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Author Topic: Run Negative to battery or Ground the negative at the radio in 2010 GMC ?  (Read 5299 times)
KI4TAT
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« Reply #15 on: November 28, 2010, 06:45:31 PM »

i have a 2004 suburban. in the engine compartment is a red box on drivers side of engine with a power terminal in it for aux power.  right near this connection on the alternator support is a tapped hole with the word "ground" on it.  both are easy to access.  connected my radio power leads (fused) to these points with soldered ring terminals on wires.  would expect gm to have similar arrgt on 2010 gmc also.

ki4tat
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K0BG
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« Reply #16 on: November 29, 2010, 06:07:35 AM »

I don't suspect later models have the terminal. The issue nowadays, it the current and the voltage is monitored by the engine CPU. If you put a load on the system it didn't expect to be there, you run a chance of turning on the CEL. In any GM product since 2008, the data is written into the extended portion of the CPU's memory, and code readers can't erase the data.
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KE4DRN
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« Reply #17 on: November 29, 2010, 09:33:17 PM »

hi,

http://www.obd-2.com

this diagnostic software will reset all codes in all makes and models.
I've been using his software since 1999 and it saved me big money.

73 james
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K0BG
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« Reply #18 on: November 30, 2010, 06:23:21 AM »

Great Stuff Jim, but we're talking EXTENDED data, and that remains. It cannot be erased, even by a dealer! They can turn off the light, but that's it.
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K5LXP
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« Reply #19 on: November 30, 2010, 07:20:30 AM »

I'm sure there's all sorts of "extra" data in there, for who knows what purpose.  I'm guessing that Alan thinks or knows this information will be used against the owner in the case of some difficulty but I would think the burden of proof would be upon the dealer to establish a link between whatever event is recorded and whatever the problem is.   If even the dealer can't access "extended data", then is there even really a problem?  I would think it would be terribly unusual for a properly installed radio to cause any problem at all, or at worse a few nuisance check engine lights until the issue is resolved.


Mark K5LXP
Albuquerque, NM
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K0BG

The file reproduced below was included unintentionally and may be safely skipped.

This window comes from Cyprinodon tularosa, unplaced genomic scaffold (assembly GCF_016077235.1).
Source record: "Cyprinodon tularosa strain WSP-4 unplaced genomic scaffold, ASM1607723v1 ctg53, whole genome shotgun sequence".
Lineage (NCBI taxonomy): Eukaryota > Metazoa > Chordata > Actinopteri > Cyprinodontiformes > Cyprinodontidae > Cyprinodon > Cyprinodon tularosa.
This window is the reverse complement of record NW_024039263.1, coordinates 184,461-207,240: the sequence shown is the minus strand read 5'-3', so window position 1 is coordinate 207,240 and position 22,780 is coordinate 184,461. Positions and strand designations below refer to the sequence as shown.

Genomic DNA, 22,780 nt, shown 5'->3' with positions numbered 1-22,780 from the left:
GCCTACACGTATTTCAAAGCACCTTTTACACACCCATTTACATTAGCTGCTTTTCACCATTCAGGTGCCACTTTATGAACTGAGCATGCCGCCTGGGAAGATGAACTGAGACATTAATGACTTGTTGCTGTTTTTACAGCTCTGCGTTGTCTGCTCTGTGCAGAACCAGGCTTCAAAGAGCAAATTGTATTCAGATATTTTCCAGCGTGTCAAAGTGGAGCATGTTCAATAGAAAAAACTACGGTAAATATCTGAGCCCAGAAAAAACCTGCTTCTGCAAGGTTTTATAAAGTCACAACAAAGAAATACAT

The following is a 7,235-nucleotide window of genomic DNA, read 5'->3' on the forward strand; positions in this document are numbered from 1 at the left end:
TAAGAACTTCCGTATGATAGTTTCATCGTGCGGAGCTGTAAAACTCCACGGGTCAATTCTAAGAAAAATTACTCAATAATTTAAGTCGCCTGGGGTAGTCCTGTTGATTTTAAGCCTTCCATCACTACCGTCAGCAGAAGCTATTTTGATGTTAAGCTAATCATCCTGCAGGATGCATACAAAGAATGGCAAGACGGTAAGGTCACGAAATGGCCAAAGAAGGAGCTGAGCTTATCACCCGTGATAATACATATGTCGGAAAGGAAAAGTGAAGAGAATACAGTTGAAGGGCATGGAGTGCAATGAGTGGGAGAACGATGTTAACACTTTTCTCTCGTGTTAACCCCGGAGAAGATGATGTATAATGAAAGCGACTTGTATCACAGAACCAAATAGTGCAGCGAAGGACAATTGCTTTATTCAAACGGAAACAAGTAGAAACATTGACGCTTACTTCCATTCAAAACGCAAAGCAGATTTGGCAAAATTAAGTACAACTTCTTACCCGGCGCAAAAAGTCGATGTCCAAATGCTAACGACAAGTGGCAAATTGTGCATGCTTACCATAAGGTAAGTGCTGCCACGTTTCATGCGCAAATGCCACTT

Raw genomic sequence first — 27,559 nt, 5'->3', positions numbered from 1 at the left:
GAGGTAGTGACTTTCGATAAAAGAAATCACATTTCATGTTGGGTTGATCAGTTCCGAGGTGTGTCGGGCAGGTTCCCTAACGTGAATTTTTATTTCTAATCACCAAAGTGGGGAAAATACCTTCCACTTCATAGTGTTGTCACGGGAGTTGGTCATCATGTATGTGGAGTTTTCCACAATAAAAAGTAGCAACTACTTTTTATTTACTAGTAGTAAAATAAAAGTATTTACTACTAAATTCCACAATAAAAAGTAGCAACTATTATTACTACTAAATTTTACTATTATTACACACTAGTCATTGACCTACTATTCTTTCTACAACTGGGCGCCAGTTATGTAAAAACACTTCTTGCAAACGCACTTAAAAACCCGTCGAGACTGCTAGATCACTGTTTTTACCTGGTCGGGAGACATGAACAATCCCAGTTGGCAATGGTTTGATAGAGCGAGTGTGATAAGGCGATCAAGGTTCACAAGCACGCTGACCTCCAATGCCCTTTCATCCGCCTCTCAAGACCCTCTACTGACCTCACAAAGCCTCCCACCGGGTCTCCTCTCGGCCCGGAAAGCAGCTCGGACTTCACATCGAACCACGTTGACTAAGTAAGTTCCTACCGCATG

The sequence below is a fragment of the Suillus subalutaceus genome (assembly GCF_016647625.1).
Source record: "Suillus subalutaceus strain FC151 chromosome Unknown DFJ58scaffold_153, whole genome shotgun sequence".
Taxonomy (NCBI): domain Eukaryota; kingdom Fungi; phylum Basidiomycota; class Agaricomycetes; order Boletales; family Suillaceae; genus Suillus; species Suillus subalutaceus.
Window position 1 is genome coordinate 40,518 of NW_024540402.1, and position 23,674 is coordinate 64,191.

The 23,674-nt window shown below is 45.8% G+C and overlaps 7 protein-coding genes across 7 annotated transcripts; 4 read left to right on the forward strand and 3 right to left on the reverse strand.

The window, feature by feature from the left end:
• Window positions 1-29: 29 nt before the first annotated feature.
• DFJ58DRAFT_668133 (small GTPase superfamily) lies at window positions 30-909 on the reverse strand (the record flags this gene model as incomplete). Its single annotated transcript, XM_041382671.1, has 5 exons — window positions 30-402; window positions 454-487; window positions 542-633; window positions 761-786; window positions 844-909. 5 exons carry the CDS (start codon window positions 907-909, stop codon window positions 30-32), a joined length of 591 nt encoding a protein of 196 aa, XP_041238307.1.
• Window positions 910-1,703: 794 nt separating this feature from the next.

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« Reply #20 on: November 30, 2010, 09:15:15 AM »

You're more or less correct Mark.

GM is sort of ahead of the pack in this regard, but all vehicles sold in the US must have OBDII-EOBD by the 2012 model year. The data must store a specific data set dictated by the NHTSA. Most of it deals with crash stats. They can tell if you have used the Navi, radio, whatever just before the crash data was recorded. They're looking for distraction information of course. In fact, the NHTSA is thinking about disabling the input to Navi systems unless you're in Park. Talk about big brother!

Whatever else they store is up to the manufacturer. For example, one bit of data stored by the CPU in a Corvette is any over-rev condition. They've already used the data in several warranty denial claims. Probably the most insidious data set, is the last 5 minutes of recored audio! What would happen if that audio data contained road rage, and your insurance company used it to deny a claim? Ugh!
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K5LXP
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« Reply #21 on: November 30, 2010, 10:07:45 AM »

Sure, they're treating the OBD ECU as a black box.  The early ones kept a few seconds of data just prior to an airbag deployment but of course with today's level of integration there is probably an entire CPU or system just to collect diagnostic and user data.  I would've thought there'd be an OBDIII standard by now but I guess they're just extending the OBDII feature set.

I hadn't heard about the audio recording before, that's interesting.  Probably just a matter of time before there's video too and they can see you picking your nose, putting on makeup or reading a book.  Since your car is considered an extension of your residence I don't see how they can legally collect this information without your consent.  I suspect if this kind of data gathering is ever contested you'll find them incorporating a operator switch to disable it, but at the same time the insurance or the dealer can use the state of the switch to determine your premium or applicability of a warranty claim.

You'd think that if the system is monitoring Ah in and out of the system there'd be a way to accomodate dynamic accessory draws.  Whether it's a ham radio, charging a laptop or plugging in a tire inflator there will always be user power demands outside of the devices supplied with the vehicle.


Mark K5LXP
Albuquerque, NM
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